A diverse group of smiling young adults.

Image source: Getty Images.

While it doesn't influence our opinions of products, we do receive compensation from partners whose offers appear here. We're on your side, always. See our full advertiser disclosure here.


Credit cards are unquestionably convenient, and they allow you to save money by giving you cash back or rewards for the things you were already planning to buy. But credit cards can also be costly -- namely, because if you rack up a balance you can't pay off, you'll accrue interest on that sum, which is effectively the same thing as throwing your money away. 

Americans on a whole aren't strangers to credit card debt. In fact, the average revolving credit card debt balance last year was $6,271, according to new research by The Ascent. But some age groups carry more debt than others, and you may be surprised to learn who has the lowest level of debt.

Younger Americans owe the least

You might think millennials and Gen Zers would have the highest level of credit card debt, but actually, Americans under 35 have the lowest average debt -- $3,660. By contrast, those 75 and over have the highest average credit card debt at $8,078. 

Why the significant gap? One explanation is that younger people may spend more judiciously since they earn less. Another is that younger people may be subject to lower credit limits, so they can't rack up the same balances as their older counterparts. Plus, older Americans with debt may have already carried it for years, so their existing balances could reflect not only the principal amount of debt they accrued, but accumulated interest on that principal.

Either way, carrying debt is dangerous at any age, so if you have a nagging credit card balance, your best bet is to try to get rid of it as quickly as possible. In this regard, younger people may have an advantage over older folks. Many people 75 and over no longer work and may live on a fixed income. As such, eking out extra money to chip away at their debt can be difficult, and for some, impossible.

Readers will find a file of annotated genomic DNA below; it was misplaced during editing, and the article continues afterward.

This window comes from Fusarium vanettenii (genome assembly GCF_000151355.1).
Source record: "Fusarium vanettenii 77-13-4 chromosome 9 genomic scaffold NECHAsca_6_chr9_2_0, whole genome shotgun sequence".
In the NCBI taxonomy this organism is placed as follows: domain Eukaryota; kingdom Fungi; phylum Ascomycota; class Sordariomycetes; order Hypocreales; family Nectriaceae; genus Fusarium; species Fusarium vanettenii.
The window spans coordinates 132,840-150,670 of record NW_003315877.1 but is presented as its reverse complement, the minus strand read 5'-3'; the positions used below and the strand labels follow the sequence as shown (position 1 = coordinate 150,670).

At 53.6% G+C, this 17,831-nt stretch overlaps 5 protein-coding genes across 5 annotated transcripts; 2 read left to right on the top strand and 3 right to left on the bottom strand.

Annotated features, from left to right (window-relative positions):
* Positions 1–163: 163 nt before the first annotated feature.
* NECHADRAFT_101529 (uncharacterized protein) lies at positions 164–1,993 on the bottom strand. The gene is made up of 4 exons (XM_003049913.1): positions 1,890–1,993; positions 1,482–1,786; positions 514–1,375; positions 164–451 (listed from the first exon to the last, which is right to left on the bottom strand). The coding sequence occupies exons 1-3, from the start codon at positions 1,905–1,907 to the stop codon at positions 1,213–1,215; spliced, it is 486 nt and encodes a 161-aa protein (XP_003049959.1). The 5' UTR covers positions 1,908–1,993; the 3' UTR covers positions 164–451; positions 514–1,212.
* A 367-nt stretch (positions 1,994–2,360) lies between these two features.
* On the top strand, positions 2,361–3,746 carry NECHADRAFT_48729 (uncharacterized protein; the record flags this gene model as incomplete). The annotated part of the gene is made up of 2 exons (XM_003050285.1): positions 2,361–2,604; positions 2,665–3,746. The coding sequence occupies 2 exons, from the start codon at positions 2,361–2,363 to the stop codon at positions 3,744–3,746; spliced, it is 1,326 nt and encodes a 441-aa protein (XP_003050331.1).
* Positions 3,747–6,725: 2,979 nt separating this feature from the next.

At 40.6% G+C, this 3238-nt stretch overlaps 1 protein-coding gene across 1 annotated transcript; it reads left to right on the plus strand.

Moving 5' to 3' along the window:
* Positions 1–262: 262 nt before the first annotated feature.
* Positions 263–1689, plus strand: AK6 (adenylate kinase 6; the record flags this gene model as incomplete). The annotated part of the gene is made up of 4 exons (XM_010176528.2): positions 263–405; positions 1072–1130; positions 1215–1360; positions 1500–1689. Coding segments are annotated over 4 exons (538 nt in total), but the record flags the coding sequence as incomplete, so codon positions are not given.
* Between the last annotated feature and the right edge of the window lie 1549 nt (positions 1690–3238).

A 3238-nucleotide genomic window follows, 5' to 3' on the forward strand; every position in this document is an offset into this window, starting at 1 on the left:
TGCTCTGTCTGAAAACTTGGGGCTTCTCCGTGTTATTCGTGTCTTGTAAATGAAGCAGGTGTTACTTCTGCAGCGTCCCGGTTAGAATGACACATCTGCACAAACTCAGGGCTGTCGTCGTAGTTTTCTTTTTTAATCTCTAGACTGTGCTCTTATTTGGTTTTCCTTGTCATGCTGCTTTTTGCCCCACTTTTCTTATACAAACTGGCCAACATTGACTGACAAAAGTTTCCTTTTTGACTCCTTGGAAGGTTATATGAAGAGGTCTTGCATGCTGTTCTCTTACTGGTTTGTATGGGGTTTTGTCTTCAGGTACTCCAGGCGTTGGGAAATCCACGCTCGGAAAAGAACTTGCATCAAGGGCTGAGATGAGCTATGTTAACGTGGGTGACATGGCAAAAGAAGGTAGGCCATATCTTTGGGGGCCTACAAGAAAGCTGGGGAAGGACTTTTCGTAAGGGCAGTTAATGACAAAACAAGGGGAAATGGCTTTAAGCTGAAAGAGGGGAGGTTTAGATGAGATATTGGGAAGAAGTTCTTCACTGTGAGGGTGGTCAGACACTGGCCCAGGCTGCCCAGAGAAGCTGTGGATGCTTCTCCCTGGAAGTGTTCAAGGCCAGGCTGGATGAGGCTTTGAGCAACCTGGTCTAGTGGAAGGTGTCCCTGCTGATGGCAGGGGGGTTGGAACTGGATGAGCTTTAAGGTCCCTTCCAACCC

Those 35 and under, however, are generally either active members of the workforce or students with the potential to be. So if you're younger and are in debt, a few smart spending changes could be your ticket to kicking your debt to the curb.

How to start reducing your debt

First, set up a budget so you know what your monthly bills look like. Then, identify a few expenses you're willing and able to cut back on. That could mean eating at restaurants less frequently, canceling some subscription boxes, or even moving to a cheaper home once your lease runs out (assuming you won't incur expensive costs in the course of moving). Spending money more mindfully could be your ticket to eliminating credit card debt, and the sooner you do, the less money you'll throw away on interest. 

You can further help your debt payoff efforts by lowering the interest rate you pay on your credit card balances. To this end, you can look into a balance transfer or a personal loan. You'd use your loan proceeds to pay off your credit cards and then repay your loan at a lower interest rate. 

Though it may be surprising to learn that Americans 35 and under have the least amount of credit card debt, the reality is that an average balance of $3,660 is still pretty significant. Getting rid of that debt as quickly as possible could be your ticket to financial freedom, so make it a priority in the near term.